“Postindustrial Appropriation: DIY Approaches to the Reuse of Obsolete Places in the American City”
This presentation documents grassroots efforts to reuse and enjoy iconic but economically obsolete industrial places in the American Rustbelt and in other U.S. Cities. Exploring a range of deindustrialized sites including former automobile factories in Detroit, a steel plant in metropolitan Pittsburgh, the Silo City campus of grain elevators in Buffalo, and former port sites in New York City, it assesses emerging forms of preservation, placemaking, and urban development practices, which operate outside traditional adaptive re-use markets and without substantial public funding. Building upon small-scale, itinerant, and often guerrilla actions, these (mostly) do-it-yourself practices exploit historic sites in their “as is” condition, making the most of marginality and local cultural capital. Pursued out of a sense of passion and the desire to be a part of the physical reconstruction of their respective cities, the diverse and sometimes unusual parties that undertake these projects are redefining historic preservation as an empowering civic activity. Accordingly, their incremental, sweat-equity driven projects provide an experience of industrial heritage that is more playful, immediate, and broadly participatory than those at better-capitalized sites, even as they fall short of professional preservation standards (and thus eligibility for significant federal and state tax credit support).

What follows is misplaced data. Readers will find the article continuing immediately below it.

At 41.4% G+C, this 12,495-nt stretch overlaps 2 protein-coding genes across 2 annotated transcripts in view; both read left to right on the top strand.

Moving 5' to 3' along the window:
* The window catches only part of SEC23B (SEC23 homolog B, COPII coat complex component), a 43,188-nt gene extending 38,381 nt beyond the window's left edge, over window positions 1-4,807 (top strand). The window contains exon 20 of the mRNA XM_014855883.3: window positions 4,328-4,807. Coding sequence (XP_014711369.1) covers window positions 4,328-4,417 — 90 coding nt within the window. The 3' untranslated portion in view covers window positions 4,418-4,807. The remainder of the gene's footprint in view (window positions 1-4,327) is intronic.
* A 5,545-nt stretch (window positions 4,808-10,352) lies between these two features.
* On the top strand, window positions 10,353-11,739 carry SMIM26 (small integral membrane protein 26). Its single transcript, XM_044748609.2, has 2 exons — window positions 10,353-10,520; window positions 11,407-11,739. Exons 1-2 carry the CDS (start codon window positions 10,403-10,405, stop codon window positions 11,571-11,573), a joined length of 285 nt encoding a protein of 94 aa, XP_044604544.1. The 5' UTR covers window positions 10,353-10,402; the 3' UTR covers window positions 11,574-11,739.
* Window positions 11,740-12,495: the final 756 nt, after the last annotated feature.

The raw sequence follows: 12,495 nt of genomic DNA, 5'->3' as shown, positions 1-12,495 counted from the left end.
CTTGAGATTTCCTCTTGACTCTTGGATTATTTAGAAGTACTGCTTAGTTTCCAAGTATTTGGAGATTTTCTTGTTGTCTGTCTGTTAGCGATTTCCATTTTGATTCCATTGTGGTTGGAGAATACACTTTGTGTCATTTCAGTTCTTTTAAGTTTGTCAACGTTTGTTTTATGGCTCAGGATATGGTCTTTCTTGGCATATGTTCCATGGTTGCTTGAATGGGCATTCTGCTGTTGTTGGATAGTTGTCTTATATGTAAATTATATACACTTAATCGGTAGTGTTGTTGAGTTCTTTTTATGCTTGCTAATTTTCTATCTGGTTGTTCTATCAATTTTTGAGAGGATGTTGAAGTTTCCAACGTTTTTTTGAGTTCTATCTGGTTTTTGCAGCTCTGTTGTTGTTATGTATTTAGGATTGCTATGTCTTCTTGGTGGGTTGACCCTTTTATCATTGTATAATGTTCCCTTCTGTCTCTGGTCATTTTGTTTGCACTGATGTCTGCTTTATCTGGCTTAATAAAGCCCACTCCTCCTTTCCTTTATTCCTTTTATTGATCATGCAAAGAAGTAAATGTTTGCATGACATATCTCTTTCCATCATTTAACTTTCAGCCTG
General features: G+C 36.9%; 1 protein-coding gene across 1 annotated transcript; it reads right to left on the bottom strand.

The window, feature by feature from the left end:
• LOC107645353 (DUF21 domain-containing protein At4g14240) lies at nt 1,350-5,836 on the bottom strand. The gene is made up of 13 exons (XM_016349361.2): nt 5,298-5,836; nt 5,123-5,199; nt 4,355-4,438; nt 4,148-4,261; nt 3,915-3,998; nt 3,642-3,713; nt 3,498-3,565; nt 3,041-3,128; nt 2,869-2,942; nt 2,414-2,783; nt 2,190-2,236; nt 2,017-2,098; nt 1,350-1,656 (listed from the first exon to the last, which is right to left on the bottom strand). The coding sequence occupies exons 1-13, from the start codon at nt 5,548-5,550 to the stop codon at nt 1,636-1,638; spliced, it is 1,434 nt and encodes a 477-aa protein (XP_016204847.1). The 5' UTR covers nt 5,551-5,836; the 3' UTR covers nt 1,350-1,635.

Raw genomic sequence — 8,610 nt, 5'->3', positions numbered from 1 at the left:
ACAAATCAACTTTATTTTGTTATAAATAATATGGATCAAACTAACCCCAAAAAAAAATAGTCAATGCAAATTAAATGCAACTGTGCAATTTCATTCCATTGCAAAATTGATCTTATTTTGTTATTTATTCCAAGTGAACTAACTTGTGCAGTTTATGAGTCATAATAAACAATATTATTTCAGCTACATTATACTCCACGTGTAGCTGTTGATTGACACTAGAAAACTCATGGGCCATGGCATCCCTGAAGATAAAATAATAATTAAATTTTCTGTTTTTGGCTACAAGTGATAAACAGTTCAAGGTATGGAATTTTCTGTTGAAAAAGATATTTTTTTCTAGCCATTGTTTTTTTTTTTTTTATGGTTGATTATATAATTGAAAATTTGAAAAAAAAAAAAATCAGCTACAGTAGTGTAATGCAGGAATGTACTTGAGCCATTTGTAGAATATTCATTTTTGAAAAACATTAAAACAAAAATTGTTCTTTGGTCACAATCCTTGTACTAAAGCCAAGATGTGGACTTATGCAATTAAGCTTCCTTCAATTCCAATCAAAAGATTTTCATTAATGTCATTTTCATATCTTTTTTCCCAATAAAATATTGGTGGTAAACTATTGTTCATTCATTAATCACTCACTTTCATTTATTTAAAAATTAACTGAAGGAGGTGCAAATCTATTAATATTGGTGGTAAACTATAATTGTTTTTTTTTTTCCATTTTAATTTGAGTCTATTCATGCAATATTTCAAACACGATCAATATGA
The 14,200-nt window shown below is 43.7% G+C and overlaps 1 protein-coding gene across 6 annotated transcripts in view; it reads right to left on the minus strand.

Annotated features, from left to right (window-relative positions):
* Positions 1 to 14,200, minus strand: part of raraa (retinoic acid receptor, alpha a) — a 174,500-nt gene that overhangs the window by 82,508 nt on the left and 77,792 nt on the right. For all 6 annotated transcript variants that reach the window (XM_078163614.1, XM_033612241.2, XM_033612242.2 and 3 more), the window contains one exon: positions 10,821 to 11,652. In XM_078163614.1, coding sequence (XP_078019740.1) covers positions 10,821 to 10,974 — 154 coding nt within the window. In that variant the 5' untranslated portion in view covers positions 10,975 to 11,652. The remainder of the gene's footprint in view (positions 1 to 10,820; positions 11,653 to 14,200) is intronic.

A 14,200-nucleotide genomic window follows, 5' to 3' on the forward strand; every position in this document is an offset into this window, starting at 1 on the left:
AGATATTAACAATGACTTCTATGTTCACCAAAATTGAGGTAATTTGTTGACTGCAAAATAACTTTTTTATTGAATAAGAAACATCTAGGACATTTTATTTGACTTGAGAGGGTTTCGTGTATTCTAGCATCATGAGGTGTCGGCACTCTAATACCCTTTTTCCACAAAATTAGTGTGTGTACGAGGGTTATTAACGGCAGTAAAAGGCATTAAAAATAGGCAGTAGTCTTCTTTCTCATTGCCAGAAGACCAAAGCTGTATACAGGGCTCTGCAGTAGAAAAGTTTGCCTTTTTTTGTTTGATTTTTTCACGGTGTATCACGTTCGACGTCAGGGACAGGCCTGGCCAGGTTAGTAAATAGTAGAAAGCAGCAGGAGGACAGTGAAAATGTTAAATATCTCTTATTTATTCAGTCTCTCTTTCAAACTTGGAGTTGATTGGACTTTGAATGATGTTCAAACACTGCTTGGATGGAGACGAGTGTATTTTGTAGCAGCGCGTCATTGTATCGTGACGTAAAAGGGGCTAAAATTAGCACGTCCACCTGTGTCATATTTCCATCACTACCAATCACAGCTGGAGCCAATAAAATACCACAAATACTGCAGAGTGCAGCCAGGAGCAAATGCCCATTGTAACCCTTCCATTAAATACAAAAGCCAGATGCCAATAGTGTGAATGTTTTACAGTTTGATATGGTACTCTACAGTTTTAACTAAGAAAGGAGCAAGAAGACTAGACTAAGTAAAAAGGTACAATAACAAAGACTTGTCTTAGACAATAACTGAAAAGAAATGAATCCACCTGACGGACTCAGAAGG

About Daniel Campo
Daniel Campo is a NYC/Baltimore-based urbanist. He is Associate Professor and Program Director of City Planning in the School of Architecture and Planning at Morgan State University. Campo is the author of The Accidental Playground: Brooklyn Waterfront Narratives of the Undesigned and Unplanned (Fordham University Press, 2013) and has published articles on a range of subjects including urban design, public space studies, placemaking, public art, downtown revitalization, history of the built environment and historic preservation. He holds a Ph.D. in city planning from the University of Pennsylvania and was previously a planner for the New York City Department of City Planning.